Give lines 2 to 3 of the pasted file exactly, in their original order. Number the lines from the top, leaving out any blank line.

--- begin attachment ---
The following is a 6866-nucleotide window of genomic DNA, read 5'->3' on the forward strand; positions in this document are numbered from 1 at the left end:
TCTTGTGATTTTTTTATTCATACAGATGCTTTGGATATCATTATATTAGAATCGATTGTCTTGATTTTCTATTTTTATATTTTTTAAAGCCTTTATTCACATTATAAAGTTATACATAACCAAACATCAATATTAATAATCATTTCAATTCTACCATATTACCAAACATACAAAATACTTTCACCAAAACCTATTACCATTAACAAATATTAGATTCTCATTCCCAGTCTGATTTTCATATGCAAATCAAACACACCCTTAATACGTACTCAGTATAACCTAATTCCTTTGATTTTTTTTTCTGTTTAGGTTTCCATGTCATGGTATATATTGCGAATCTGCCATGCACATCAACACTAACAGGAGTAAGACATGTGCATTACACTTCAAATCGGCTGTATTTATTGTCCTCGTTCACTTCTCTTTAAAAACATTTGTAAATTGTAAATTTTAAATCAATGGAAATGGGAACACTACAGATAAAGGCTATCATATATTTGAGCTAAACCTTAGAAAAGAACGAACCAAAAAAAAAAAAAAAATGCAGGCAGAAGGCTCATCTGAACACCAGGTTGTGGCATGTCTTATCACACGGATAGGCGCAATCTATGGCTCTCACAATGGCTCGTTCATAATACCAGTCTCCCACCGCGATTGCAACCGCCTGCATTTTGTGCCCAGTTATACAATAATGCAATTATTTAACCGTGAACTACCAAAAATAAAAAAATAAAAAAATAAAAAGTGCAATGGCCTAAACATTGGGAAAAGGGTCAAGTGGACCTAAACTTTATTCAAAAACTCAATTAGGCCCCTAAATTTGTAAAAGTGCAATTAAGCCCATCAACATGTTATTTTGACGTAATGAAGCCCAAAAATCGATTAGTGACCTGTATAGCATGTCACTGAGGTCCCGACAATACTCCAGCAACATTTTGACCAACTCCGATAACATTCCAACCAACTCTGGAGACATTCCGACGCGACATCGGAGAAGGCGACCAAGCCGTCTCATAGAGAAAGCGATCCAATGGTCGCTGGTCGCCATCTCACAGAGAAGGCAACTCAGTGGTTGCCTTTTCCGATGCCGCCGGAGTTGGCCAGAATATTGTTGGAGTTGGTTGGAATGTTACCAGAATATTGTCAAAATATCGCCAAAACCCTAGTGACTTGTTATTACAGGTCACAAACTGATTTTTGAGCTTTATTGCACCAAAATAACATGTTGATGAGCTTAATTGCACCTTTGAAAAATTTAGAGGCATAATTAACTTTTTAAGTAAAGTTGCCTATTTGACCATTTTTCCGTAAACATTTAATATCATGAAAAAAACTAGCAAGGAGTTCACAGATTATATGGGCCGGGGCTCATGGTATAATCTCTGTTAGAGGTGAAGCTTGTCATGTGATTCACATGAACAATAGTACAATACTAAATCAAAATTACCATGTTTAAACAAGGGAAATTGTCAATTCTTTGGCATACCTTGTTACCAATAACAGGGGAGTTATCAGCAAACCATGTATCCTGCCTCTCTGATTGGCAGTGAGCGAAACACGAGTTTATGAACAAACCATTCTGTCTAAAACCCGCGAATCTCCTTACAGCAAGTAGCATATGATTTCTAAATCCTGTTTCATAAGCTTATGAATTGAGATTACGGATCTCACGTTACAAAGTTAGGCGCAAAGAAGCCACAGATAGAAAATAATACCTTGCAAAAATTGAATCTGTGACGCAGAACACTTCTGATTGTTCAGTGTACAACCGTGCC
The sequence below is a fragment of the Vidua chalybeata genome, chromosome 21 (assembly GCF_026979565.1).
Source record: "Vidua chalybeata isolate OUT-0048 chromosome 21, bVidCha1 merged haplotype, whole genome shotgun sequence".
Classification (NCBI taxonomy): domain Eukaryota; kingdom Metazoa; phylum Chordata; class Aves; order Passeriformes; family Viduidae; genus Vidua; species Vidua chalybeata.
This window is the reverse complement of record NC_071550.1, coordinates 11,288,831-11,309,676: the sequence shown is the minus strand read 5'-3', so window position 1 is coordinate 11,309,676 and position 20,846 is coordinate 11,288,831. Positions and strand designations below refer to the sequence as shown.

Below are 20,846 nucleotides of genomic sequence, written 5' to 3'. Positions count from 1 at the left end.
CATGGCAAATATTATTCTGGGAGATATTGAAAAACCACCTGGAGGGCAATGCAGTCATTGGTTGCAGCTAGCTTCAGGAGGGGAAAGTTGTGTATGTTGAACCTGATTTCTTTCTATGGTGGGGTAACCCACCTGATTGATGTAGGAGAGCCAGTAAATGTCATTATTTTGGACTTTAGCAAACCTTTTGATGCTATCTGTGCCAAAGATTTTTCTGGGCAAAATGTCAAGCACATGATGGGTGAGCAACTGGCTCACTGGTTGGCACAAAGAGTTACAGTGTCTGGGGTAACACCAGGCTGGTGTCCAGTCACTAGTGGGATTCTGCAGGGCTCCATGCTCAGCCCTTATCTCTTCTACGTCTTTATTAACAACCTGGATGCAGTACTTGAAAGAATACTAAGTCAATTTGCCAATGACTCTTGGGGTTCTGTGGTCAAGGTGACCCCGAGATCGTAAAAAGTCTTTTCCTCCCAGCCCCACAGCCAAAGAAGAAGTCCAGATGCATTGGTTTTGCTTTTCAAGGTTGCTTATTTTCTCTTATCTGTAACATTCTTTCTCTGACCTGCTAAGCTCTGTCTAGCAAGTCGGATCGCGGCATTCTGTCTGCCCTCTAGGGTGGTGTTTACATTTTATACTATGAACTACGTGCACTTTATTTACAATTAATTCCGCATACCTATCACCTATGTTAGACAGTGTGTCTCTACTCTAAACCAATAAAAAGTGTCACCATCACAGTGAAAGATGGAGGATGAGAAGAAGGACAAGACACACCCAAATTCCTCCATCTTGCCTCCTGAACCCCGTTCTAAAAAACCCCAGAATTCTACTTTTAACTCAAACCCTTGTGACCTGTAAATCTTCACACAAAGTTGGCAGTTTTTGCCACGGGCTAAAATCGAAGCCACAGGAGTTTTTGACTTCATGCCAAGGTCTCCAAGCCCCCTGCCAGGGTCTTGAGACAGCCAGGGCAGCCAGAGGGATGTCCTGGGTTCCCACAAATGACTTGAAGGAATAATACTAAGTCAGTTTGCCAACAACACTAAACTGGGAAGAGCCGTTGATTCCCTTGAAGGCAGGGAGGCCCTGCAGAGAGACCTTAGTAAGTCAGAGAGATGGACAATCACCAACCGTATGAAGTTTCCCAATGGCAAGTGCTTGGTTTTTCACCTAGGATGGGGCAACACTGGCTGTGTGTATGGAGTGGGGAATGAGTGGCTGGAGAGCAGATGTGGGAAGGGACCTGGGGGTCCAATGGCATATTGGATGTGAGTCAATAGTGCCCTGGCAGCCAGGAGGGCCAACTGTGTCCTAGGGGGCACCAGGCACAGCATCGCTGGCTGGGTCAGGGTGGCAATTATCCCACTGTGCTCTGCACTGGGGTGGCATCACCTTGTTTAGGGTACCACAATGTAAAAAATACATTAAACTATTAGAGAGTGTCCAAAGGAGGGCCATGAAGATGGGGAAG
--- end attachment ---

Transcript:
TCTTGTGATTTTTTTATTCATACAGATGCTTTGGATATCATTATATTAGAATCGATTGTCTTGATTTTCTATTTTTATATTTTTTAAAGCCTTTATTCACATTATAAAGTTATACATAACCAAACATCAATATTAATAATCATTTCAATTCTACCATATTACCAAACATACAAAATACTTTCACCAAAACCTATTACCATTAACAAATATTAGATTCTCATTCCCAGTCTGATTTTCATATGCAAATCAAACACACCCTTAATACGTACTCAGTATAACCTAATTCCTTTGATTTTTTTTTCTGTTTAGGTTTCCATGTCATGGTATATATTGCGAATCTGCCATGCACATCAACACTAACAGGAGTAAGACATGTGCATTACACTTCAAATCGGCTGTATTTATTGTCCTCGTTCACTTCTCTTTAAAAACATTTGTAAATTGTAAATTTTAAATCAATGGAAATGGGAACACTACAGATAAAGGCTATCATATATTTGAGCTAAACCTTAGAAAAGAACGAACCAAAAAAAAAAAAAAAATGCAGGCAGAAGGCTCATCTGAACACCAGGTTGTGGCATGTCTTATCACACGGATAGGCGCAATCTATGGCTCTCACAATGGCTCGTTCATAATACCAGTCTCCCACCGCGATTGCAACCGCCTGCATTTTGTGCCCAGTTATACAATAATGCAATTATTTAACCGTGAACTACCAAAAATAAAAAAATAAAAAAATAAAAAGTGCAATGGCCTAAACATTGGGAAAAGGGTCAAGTGGACCTAAACTTTATTCAAAAACTCAATTAGGCCCCTAAATTTGTAAAAGTGCAATTAAGCCCATCAACATGTTATTTTGACGTAATGAAGCCCAAAAATCGATTAGTGACCTGTATAGCATGTCACTGAGGTCCCGACAATACTCCAGCAACATTTTGACCAACTCCGATAACATTCCAACCAACTCTGGAGACATTCCGACGCGACATCGGAGAAGGCGACCAAGCCGTCTCATAGAGAAAGCGATCCAATGGTCGCTGGTCGCCATCTCACAGAGAAGGCAACTCAGTGGTTGCCTTTTCCGATGCCGCCGGAGTTGGCCAGAATATTGTTGGAGTTGGTTGGAATGTTACCAGAATATTGTCAAAATATCGCCAAAACCCTAGTGACTTGTTATTACAGGTCACAAACTGATTTTTGAGCTTTATTGCACCAAAATAACATGTTGATGAGCTTAATTGCACCTTTGAAAAATTTAGAGGCATAATTAACTTTTTAAGTAAAGTTGCCTATTTGACCATTTTTCCGTAAACATTTAATATCATGAAAAAAACTAGCAAGGAGTTCACAGATTATATGGGCCGGGGCTCATGGTATAATCTCTGTTAGAGGTGAAGCTTGTCATGTGATTCACATGAACAATAGTACAATACTAAATCAAAATTACCATGTTTAAACAAGGGAAATTGTCAATTCTTTGGCATACCTTGTTACCAATAACAGGGGAGTTATCAGCAAACCATGTATCCTGCCTCTCTGATTGGCAGTGAGCGAAACACGAGTTTATGAACAAACCATTCTGTCTAAAACCCGCGAATCTCCTTACAGCAAGTAGCATATGATTTCTAAATCCTGTTTCATAAGCTTATGAATTGAGATTACGGATCTCACGTTACAAAGTTAGGCGCAAAGAAGCCACAGATAGAAAATAATACCTTGCAAAAATTGAATCTGTGACGCAGAACACTTCTGATTGTTCAGTGTACAACCGTGCC
The sequence below is a fragment of the Vidua chalybeata genome, chromosome 21 (assembly GCF_026979565.1).